Helping Victims Who Have Been Hurt by Pharmaceuticals
When we talk about dangerous drugs, we are not referring to those sold illegally on the street. We are all familiar with the dangers of street drugs. We are referring here to the drugs sold by multi-billion dollar drug companies who have been found to spend more on advertising to a trusting population than on research and development of safe drugs. These include drugs such as Actos, Pradaxa, and other widely used ones. Tragically, dangerous drugs do not just affect children and adults; very young infants are now being subjected to dangerous drugs.
If a dangerous drug has harmed you or a loved one, please contact a Springfield personal injury lawyer from A Good Law Firm as soon as possible.
The tip of the iceberg is being explored when it comes to the blatant negligence found in many enormously profitable drug companies. Approval of the drugs is often procured through unethical means and often without adequate testing. Even worse, test results that predict dangers are obscured or hidden, and the drugs continue to be marketed and sold. Drug companies have virtually unlimited resources. They are strictly liable for injuries caused by defective or dangerous drugs. Having an experienced and skilled legal representation can help reach effective and optimum results for your case.
Not All Prescription and Over-the-Counter Drugs are Safe
Contrary to popular belief, a consumer's health and well-being are not entirely safe when taking drugs purchased over the counter or prescription medications obtained at a pharmacy. These too can carry serious side effects that could be more than dangerous to the users taking them. In fact, some of the most severe cases involving dangerous drugs claims have been made on behalf of patients that were taking medications that were prescribed to them by their attending physician.
Dangerous and defective drugs are the products of manufacturers that may not have put in the appropriate time necessary to make sure that the medication was completely effective and totally safe for consumer use. What may have tested positively in initial results may not have fared as well in later tests. However, if thorough and extensive testing was not done before the drug was released on the market, serious complications could be later associated with the medication. Therefore, before taking any medication, whether or not it was prescribed to you by a doctor or pharmacist, you should take the time to learn everything about the side effects associated with it and the history of its use.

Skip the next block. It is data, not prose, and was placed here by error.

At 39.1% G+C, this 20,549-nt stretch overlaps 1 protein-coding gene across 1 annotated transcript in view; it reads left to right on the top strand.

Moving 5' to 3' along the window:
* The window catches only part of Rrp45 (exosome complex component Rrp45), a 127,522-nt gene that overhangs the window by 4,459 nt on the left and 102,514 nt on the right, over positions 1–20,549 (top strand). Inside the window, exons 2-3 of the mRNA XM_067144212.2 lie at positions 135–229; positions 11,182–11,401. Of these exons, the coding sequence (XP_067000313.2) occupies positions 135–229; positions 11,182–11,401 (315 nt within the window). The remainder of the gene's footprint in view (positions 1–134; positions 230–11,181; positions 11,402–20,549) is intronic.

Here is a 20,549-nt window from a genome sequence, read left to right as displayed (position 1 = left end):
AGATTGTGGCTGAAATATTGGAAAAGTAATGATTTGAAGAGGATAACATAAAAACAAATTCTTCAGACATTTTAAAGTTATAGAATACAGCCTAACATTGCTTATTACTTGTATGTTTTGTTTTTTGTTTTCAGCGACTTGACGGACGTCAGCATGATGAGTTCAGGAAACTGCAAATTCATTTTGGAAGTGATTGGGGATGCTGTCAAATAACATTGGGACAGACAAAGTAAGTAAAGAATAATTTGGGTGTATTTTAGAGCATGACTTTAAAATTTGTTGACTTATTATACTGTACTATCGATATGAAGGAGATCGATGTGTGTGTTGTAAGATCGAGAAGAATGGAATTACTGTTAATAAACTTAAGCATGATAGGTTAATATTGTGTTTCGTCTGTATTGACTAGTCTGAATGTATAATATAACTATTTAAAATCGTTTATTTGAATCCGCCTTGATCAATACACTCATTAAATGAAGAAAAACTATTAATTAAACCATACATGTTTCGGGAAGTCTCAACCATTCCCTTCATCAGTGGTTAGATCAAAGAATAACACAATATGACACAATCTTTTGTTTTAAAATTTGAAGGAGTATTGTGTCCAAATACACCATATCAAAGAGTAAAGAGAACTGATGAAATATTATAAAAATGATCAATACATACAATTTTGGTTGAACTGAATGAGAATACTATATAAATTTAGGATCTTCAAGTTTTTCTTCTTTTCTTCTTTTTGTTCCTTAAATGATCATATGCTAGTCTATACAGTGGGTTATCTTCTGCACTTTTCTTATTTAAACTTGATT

Drug Recalls, Market Withdrawals, & Safety Alerts
The Food and Drug Administration (FDA) is the federal agency responsible for regulating the prescription drugs and medications that are made available to consumers on the market. In cases in which it appears as if a dangerous or defective drug may have entered the market, the FDA will either request that the issuing company of the drug voluntarily recall the product or issue a binding order for them to do so.
Categories of drug recalls are made according to the following classifications:
- Class I Recall: there is reasonable probability that exposure or use to the drug in question could result in serious and negative consequences to the user's health. Class I recalls can and should be submitted when the risk of death exists as well.
- Class II Recall: there is reason to believe that exposure to the drug in question could result in temporary or reversible negative side effects to the user's health. When using drugs that fall into the Class II category, only a small likelihood exists of experiencing severe side effects.
- Class III Recall: the least severe of the three classifications, a Class III categorization implies that use or exposure to the drug in question could, but is not likely to, cause adverse reactions among consumers.
In some cases, a drug may be withdrawn from the market before even receiving a warning from the FDA. These types of market withdrawals occur when the affected drug exhibits minor defects prior to being subjected to the FDA's jurisdiction. In such cases, the drugs are removed from the market in order to preemptively handle the problem before any major negative consequences occur.
When the FDA has reason to believe that a marketable drug could be tied to serious complications, but this has not been solidified with proof, the FDA may issues a safety alert warning instead. These safety alerts serve as warnings to patients and healthcare providers of the potential for complications that may be associated with the use of the drug. Market withdrawals and safety recalls can both be issued even in the absence of an official drug recall.
Examples of Potentially Dangerous Drugs
There are many drugs that have been part of class action lawsuits or mass torts because the damage and personal injury caused was so widespread.
Some of the drugs involved in these actions are:
- Viagra (deadly skin cancer melanoma)
If you or a loved one has fallen victim to the claims of drug companies and are now suffering the effects, it is important to act immediately. If you wait too long to act, you could lose your right to possible compensation for your injuries.
Contact A Good Law Firm today for a free consultation.